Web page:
1895 Discovery German physicist Wilhelm Röntgen discovers X-rays, which are used to diagnose heart disease.[1]
1901 Development Dutch physiologist Willem Einthoven invents the string galvanometer, which becomes the first practical electrocardiograph.[1] Leiden, Netherlands
1920 Development Organomercurial diuretics are first used for treatment of heart failure.[1]
1924 Organization The Association for the Prevention and Relief of Heart Disease is established.[8] New York City
1926 Organization The Baker IDI Heart and Diabetes Institute is founded.[9] Melbourne, Australia
1930–1939 Development German physicist Werner Forssmann is the first to develop a technique for cardiac catheterization, winning later the Nobel Prize in Physiology or Medicine for this achievement.[10] Eberswalde, Germany
1932 Development American cardiac surgeon Michael E. DeBakey develops the roller pump, which later becomes an essential component of the heart-lung machine.[11] Tulane University, New Orleans
1938 Achievement American surgeon Robert Gross applies systematically the first modern cardiovascular surgery when successfully closes a patent ductus arteriosus.[12] Boston Children's Hospital, Boston
1941 Development French physician André Cournand and American physician Dickinson Richards, use the cardiac catheter as a diagnostic tool for the first time, applying catheterization techniques to measure right-heart pressures and cardiac output. Both are awarded the Nobel Prize in 1956.[12][13] Bellevue Hospital, New York City
1948 Study The Framingham Heart Study is initiated under the direction of the National Heart Institute to better understand atherosclerosis and cardiovascular disease. 1,980 male and 2,421 female volunteers are recruited. The study identifies several factors that put a person at risk for atherosclerosis: among them, high levels of cholesterol. Over 1000 medical papers will have been published related to the Framingham Heart Study.[14][15] Framingham, Massachusetts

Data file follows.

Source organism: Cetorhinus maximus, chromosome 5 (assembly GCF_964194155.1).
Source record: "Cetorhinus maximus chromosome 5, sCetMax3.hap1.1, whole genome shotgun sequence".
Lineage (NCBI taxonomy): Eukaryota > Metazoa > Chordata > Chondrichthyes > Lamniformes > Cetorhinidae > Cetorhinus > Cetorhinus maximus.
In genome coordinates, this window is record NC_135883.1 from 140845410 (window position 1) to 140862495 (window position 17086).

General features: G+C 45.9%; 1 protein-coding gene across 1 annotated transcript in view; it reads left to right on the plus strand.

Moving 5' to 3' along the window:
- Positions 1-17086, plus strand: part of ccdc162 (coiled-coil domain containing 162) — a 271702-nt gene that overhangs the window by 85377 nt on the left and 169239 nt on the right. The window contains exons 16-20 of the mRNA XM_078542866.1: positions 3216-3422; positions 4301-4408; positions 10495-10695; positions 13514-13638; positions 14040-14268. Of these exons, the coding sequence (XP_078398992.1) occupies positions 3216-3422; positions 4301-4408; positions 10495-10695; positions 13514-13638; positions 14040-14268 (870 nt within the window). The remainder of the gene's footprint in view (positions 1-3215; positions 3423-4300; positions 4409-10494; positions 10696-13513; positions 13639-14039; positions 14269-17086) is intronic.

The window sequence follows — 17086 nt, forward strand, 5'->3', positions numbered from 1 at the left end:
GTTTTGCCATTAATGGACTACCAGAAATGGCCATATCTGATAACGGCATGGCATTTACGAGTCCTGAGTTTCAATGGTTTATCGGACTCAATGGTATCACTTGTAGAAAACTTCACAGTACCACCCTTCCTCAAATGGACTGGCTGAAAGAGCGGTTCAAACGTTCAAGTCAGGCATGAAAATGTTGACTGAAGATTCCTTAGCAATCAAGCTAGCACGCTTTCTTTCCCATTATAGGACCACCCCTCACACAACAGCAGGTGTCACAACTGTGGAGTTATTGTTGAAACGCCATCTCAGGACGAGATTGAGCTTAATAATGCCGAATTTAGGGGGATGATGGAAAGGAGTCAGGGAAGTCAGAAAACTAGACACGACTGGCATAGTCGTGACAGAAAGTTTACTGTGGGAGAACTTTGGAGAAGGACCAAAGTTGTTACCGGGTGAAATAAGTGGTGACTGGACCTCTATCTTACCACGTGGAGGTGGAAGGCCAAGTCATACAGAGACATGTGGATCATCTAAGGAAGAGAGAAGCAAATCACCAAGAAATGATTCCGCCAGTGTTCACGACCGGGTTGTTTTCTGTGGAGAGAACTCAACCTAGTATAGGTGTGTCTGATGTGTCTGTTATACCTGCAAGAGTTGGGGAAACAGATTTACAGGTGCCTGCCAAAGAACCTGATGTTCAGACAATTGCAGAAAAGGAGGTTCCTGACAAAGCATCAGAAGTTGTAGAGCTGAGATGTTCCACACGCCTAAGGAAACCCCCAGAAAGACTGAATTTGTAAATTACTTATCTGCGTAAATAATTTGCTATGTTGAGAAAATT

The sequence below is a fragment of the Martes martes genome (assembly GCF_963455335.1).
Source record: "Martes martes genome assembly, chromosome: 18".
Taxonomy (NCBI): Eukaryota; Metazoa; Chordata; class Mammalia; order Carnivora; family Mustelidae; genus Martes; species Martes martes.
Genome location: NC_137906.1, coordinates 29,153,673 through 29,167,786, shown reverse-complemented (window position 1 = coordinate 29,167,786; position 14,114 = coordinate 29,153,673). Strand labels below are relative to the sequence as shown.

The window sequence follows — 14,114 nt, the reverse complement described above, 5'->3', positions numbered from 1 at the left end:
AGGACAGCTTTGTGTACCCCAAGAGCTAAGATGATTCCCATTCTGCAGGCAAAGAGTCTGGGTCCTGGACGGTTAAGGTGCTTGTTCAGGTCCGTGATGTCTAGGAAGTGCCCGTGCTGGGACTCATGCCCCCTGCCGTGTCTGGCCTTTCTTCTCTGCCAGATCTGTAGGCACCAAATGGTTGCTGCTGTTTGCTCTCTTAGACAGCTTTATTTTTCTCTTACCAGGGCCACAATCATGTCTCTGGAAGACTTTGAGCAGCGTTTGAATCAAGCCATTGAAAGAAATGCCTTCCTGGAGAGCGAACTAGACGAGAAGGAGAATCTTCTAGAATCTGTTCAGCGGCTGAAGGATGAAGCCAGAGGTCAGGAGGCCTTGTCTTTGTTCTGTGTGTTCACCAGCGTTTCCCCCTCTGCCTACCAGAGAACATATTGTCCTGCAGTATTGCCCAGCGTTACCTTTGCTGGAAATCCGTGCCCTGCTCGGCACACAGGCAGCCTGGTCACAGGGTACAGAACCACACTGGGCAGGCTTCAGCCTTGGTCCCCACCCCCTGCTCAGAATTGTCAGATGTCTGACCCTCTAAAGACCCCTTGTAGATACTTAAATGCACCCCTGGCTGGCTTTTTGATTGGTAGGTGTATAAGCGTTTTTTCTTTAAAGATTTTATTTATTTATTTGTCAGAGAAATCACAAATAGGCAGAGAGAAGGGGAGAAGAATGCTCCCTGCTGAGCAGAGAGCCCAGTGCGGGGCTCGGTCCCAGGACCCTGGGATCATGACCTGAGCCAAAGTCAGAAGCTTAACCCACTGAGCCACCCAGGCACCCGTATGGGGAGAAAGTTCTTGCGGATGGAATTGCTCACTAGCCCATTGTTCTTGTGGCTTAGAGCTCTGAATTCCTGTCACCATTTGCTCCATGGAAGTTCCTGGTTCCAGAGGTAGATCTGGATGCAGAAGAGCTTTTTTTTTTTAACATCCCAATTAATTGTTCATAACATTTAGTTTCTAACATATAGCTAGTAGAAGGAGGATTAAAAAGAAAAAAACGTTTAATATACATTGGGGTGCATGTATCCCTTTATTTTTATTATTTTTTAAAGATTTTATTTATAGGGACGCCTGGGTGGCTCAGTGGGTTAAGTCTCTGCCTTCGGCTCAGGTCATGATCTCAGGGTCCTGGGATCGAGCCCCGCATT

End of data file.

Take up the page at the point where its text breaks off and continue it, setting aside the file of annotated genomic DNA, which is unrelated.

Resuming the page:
1949–1958 Development Scottish epidemiologist Jerry Morris performs studies on cardiovascular health, later establishing the importance of physical activity in preventing cardiovascular disease.[16]
1950 Organization The First World Congress of Cardiology (WCC) is held.[17] Paris
1950 Discovery Team led by American scientist John Gofman demonstrates the role of lipoproteins in the causation of heart disease.[14][18] University of California, Berkeley
1950-1958 Development Scientists Karl H. Beyer, James M. Sprague, John E. Baer, and Frederick C. Novello of Merck and Co develop thiazides for treatment of hypertension and heart failure.
1950–1959 Development Scottish pharmacologist James Black develops propranolol, a beta blocker used for the treatment of heart disease. Black is awarded the Nobel Prize in Physiology or Medicine in 1988 for this work.[12] Imperial Chemical Industries, London
1950–1959 Discovery American scientist Ancel Keys discovers that heart disease is rare in some Mediterranean populations where fat diet has slow consumption.[2] Southern Europe
1952 Development Swedish cardiologist Inge Edler and German physicist Carl Hellmuth Hertz adapt for human use a sonar device for detecting submarines in World War II and record echoes from the walls of a human heart, thereby launching the field of echocardiography.[12]